1. Short Circuit Calculations – ETS will either use your data or gather the data to make calculations for you to identify bolted and arcing fault levels at key points in a power distribution system.
  2. Protective Device Coordination – ETS can perform an electrical systems coordination study or use the customer’s study, to determine the duration of the arcing faults.
  3. Arc Flash Hazard Calculations – The incident energy level, the flash hazard boundary, and the PPE required are then calculated for each location.
  4. Documentation – The information above is compiled for you into a comprehensive report, which contains information necessary to comply with regulatory requirements.
  5. Unsafe Work Locations – The report will identify work locations having incident energy level in excess of available PPE ratings.
  6. Arc Flash Hazard Mitigation – Recommendations will be made to minimize Arc Flash Hazards by changes in system protection or operational procedures.
  7. Arc Flash Hazard Labels – In addition to the report, our customers will receive a field label containing the flash hazard boundary distance, incident energy level, and PPE category and shock category and shock hazard for each location.

Why is PPE Important?

Even where engineering controls and safe systems of work have been applied, some hazards might remain. These include injuries to:

  • The lungs, from breathing in contaminated air
  • The head and feet, from falling materials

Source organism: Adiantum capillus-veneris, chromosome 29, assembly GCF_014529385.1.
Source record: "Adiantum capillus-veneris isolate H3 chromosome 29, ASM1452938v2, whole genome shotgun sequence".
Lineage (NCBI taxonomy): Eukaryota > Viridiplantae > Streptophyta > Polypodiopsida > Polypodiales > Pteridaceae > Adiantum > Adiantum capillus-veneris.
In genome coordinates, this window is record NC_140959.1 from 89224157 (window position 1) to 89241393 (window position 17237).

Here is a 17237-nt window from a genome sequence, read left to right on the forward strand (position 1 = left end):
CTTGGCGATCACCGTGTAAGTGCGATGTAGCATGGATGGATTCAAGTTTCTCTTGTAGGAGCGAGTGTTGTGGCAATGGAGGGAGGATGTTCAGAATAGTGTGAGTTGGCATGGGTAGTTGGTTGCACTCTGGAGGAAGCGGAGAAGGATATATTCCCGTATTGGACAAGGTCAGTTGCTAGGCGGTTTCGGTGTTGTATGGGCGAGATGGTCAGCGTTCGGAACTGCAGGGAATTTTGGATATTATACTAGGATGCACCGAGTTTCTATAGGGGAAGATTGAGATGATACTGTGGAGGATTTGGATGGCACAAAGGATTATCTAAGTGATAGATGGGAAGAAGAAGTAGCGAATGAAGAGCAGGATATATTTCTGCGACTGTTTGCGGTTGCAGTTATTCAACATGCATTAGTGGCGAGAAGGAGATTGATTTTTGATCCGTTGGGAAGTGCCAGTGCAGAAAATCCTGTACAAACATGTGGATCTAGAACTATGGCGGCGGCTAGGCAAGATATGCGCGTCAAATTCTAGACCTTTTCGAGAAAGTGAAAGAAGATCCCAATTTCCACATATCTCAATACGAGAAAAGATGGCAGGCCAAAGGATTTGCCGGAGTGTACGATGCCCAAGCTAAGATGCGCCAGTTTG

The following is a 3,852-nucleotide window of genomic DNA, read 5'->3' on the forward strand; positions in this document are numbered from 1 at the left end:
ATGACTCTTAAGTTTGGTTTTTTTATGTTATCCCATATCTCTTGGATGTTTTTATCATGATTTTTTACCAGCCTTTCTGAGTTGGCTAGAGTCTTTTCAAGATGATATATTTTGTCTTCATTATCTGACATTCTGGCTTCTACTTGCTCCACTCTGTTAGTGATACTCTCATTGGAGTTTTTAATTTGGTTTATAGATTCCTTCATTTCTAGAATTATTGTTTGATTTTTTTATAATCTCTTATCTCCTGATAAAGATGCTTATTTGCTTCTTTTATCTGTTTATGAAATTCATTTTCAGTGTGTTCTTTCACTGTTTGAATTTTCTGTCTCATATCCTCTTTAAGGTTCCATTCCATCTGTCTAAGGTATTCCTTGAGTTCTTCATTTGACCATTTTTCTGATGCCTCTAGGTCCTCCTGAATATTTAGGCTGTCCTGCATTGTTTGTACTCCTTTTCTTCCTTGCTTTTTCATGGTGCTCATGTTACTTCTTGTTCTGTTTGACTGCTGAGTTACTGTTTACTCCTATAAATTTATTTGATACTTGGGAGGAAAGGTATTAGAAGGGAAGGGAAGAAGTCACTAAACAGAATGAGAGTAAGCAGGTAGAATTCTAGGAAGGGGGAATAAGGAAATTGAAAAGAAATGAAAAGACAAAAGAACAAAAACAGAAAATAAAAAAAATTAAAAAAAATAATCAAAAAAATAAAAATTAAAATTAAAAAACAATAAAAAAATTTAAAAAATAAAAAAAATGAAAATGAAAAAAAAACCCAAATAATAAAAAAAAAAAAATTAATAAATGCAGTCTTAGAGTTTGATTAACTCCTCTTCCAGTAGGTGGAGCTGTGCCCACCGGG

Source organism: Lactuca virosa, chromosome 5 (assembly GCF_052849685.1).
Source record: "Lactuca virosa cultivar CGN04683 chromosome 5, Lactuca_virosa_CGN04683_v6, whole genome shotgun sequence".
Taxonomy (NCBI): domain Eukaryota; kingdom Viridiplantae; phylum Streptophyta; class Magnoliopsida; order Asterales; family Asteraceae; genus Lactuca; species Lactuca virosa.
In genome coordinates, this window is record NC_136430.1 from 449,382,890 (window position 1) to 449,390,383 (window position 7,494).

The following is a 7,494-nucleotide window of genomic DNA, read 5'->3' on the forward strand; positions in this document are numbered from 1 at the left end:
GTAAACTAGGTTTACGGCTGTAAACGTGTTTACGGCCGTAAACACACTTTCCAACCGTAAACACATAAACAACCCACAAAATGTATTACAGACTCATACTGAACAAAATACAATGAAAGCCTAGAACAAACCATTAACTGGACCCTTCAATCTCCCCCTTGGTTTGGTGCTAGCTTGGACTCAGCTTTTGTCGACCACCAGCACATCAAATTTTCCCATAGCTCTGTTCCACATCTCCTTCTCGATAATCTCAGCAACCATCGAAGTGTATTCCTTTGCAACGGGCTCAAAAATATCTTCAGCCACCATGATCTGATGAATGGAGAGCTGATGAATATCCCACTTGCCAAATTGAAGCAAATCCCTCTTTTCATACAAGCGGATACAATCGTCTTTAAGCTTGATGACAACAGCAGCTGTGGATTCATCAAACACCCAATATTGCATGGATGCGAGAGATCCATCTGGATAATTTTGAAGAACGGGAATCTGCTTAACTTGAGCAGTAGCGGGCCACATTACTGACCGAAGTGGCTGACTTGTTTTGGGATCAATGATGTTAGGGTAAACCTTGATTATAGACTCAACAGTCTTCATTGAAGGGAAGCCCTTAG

• The eyes, from flying particles or splashes of corrosive liquids
  • The skin, from contact with corrosive materials
  • The body, from extremes of heat or cold

The purpose of personal protective equipment (PPE) is to protect individuals, exposed to health and safety hazards, from the risk of injury by creating a barrier against workplace hazards.

When selecting and using PPE:

  • Choose products that are CE marked in accordance with the Personal Protective Equipment Regulations 2002 – suppliers can advise you.
  • Choose equipment that suits the user – consider the size, fit, and weight of the PPE. If the users help choose it, they will be more likely to use it.
  • If more than one item of PPE is worn at the same time, make sure they can be used together, for example wearing safety glasses may disturb the seal of a respirator, causing air leaks.
  • Instruct and train people how to use it, example train people to remove gloves without contaminating their skin. Tell them why it is needed, when to use it, and what its limitations are.

In order to correctly apply the NFPA 70E Hazard/Risk Category task tables, knowledge of the available short circuit current and the opening time of the overcurrent protective device is required.

The IEEE 1584 method is a systematic approach that calculates the exact arc flash energies from the electrical power system parameters. Carelabs services recommend a complete data collection from the power system in order to generate short circuit and coordination studies in addition to arc flash energy calculations.